Watch: A Freaky Underwater Fantasy, Made With Low-Tech Effects

The award-winning short Solipsist is proof that you don’t need CGI to show viewers an entirely new world.

Solipsist, a 10-minute experimental work by Los Angeles filmmaker Andrew Huang, is a visual riff on the philosophical concept of solipsism, or the idea that the only thing we can truly be sure of is the existence of our own minds. Actually, it’s an exploration of the opposite idea–where solipsism is concerned with isolation, Huang’s film shows fantastical scenes of minds and bodies merging and melding together. And what exactly does that look like? A strange strain of alien coral engulfing human bodies whole, among other things.


The film, which won a prize for Best Experimental work at last year’s Slamdance film festival, is arresting and awe-inspiring and more than a little bit unsettling. It’s comprised of three wordless sections which all explore that central idea of metaphysical connectedness in various ways. In the first (and freakiest) part, we watch as a beautiful, insatiable coral-like thing consumes two silent humans; in the next, we see other sorts of strange underwater creatures linking up to form a greater being, like a sort of deep-sea rat king.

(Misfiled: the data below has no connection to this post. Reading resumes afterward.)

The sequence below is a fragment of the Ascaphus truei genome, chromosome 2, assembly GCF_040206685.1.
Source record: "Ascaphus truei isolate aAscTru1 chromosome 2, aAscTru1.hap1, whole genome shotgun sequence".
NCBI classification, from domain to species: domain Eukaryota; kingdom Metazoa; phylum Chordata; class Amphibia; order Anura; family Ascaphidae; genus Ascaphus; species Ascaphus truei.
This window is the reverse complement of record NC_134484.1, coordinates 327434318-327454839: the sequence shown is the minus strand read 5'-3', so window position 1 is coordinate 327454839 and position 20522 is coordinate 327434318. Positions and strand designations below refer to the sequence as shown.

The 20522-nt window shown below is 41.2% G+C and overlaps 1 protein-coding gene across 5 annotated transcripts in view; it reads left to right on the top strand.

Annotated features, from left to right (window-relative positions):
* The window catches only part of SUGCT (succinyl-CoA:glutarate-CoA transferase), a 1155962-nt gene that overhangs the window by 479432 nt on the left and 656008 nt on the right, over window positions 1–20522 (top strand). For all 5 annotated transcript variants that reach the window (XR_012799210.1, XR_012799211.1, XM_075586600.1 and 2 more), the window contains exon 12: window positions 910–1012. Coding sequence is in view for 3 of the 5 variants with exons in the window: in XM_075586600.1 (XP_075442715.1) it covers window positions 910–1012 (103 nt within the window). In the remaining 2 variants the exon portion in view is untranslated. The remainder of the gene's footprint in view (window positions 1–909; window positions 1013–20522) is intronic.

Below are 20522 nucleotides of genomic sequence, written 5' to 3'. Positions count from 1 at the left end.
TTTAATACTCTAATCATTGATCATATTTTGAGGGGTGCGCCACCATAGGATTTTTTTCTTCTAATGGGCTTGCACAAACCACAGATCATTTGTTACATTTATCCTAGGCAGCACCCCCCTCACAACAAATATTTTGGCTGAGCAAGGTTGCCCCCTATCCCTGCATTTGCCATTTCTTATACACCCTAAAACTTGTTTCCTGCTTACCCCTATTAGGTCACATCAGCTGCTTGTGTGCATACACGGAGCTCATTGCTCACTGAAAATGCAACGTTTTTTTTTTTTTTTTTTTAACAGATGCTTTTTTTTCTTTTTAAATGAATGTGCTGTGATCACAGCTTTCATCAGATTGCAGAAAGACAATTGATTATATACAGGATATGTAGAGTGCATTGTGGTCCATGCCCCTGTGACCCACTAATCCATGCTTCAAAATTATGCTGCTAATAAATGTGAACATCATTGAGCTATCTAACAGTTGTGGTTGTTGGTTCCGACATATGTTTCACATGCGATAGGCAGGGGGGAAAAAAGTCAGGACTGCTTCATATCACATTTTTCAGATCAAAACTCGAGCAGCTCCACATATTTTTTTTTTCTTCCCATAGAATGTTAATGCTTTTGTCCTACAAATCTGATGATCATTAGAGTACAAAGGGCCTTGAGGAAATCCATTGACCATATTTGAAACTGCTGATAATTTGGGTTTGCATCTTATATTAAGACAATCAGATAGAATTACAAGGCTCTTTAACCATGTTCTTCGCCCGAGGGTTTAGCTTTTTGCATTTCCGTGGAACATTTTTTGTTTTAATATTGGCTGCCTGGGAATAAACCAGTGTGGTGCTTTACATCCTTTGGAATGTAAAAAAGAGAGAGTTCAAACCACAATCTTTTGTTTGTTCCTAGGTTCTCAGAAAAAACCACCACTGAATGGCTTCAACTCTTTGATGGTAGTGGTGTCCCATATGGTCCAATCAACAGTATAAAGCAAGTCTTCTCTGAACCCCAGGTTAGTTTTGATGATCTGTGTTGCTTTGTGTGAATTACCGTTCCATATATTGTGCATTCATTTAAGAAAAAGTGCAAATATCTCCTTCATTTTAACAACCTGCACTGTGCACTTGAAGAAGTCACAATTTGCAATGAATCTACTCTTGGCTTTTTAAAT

If you’re already wary of the ocean, these images might be hard to shake. Thankfully, they’re purely a product of Huang’s imagination (which isn’t to say you shouldn’t be afraid of the ocean, just saying). But what you see in the film is real, in a sense. While the final work involved a massive amount of compositing in post-production, the creatures themselves were physical constructions, pieced together with a variety of materials and brought to life with some clever photographic effects. In an email to Short of the Week, Huang explained the process:

The only real CG in the film are the tendrils and tentacles that cover the girls’ faces in the first scene. We used a lot of footage reversal effects to create the effect of the girls’ wardrobe growing out over them. The underwater scenes were shot in a 100 [gallon] fishtank. We puppeted the underwater creatures with rods. They were made from a combo of fish bait/tackle, feathers, and sculpey. By the end of the shoot they were completely mangled.

Mangled. Good. Let’s hope they stay that way.

See more of Huang’s gorgeous, fantastical work on his site.